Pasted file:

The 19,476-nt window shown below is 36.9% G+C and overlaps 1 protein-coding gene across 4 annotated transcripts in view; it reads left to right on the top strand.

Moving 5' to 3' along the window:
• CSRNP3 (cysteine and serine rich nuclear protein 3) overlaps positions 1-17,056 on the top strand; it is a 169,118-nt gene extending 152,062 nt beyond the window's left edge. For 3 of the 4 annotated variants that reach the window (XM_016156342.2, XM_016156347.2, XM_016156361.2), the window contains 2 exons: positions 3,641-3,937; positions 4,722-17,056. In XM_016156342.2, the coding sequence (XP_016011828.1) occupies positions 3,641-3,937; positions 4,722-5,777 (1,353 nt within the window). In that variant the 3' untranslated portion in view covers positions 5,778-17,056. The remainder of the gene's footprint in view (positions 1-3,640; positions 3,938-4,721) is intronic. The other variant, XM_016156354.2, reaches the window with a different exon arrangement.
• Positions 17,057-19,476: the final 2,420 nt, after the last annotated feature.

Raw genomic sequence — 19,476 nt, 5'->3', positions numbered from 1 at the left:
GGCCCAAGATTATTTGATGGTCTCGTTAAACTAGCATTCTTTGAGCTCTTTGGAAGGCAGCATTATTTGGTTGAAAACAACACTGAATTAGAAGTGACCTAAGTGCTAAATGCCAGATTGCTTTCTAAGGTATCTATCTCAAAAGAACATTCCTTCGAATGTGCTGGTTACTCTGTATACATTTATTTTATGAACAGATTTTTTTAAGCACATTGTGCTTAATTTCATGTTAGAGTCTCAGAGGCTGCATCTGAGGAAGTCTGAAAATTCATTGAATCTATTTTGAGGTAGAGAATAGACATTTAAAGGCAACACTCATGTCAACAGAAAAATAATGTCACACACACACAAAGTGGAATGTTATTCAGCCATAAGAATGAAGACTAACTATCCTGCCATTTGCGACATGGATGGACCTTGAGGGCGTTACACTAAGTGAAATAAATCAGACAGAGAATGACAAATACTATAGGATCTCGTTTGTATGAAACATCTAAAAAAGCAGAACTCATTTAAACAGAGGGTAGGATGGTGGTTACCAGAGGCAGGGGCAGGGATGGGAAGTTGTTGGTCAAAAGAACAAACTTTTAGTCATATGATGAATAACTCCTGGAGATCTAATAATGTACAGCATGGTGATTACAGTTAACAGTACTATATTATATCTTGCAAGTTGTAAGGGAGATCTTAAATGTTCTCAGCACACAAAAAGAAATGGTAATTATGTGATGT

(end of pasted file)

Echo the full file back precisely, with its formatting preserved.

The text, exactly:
The 19,476-nt window shown below is 36.9% G+C and overlaps 1 protein-coding gene across 4 annotated transcripts in view; it reads left to right on the top strand.

Moving 5' to 3' along the window:
• CSRNP3 (cysteine and serine rich nuclear protein 3) overlaps positions 1-17,056 on the top strand; it is a 169,118-nt gene extending 152,062 nt beyond the window's left edge. For 3 of the 4 annotated variants that reach the window (XM_016156342.2, XM_016156347.2, XM_016156361.2), the window contains 2 exons: positions 3,641-3,937; positions 4,722-17,056. In XM_016156342.2, the coding sequence (XP_016011828.1) occupies positions 3,641-3,937; positions 4,722-5,777 (1,353 nt within the window). In that variant the 3' untranslated portion in view covers positions 5,778-17,056. The remainder of the gene's footprint in view (positions 1-3,640; positions 3,938-4,721) is intronic. The other variant, XM_016156354.2, reaches the window with a different exon arrangement.
• Positions 17,057-19,476: the final 2,420 nt, after the last annotated feature.

Raw genomic sequence — 19,476 nt, 5'->3', positions numbered from 1 at the left:
GGCCCAAGATTATTTGATGGTCTCGTTAAACTAGCATTCTTTGAGCTCTTTGGAAGGCAGCATTATTTGGTTGAAAACAACACTGAATTAGAAGTGACCTAAGTGCTAAATGCCAGATTGCTTTCTAAGGTATCTATCTCAAAAGAACATTCCTTCGAATGTGCTGGTTACTCTGTATACATTTATTTTATGAACAGATTTTTTTAAGCACATTGTGCTTAATTTCATGTTAGAGTCTCAGAGGCTGCATCTGAGGAAGTCTGAAAATTCATTGAATCTATTTTGAGGTAGAGAATAGACATTTAAAGGCAACACTCATGTCAACAGAAAAATAATGTCACACACACACAAAGTGGAATGTTATTCAGCCATAAGAATGAAGACTAACTATCCTGCCATTTGCGACATGGATGGACCTTGAGGGCGTTACACTAAGTGAAATAAATCAGACAGAGAATGACAAATACTATAGGATCTCGTTTGTATGAAACATCTAAAAAAGCAGAACTCATTTAAACAGAGGGTAGGATGGTGGTTACCAGAGGCAGGGGCAGGGATGGGAAGTTGTTGGTCAAAAGAACAAACTTTTAGTCATATGATGAATAACTCCTGGAGATCTAATAATGTACAGCATGGTGATTACAGTTAACAGTACTATATTATATCTTGCAAGTTGTAAGGGAGATCTTAAATGTTCTCAGCACACAAAAAGAAATGGTAATTATGTGATGT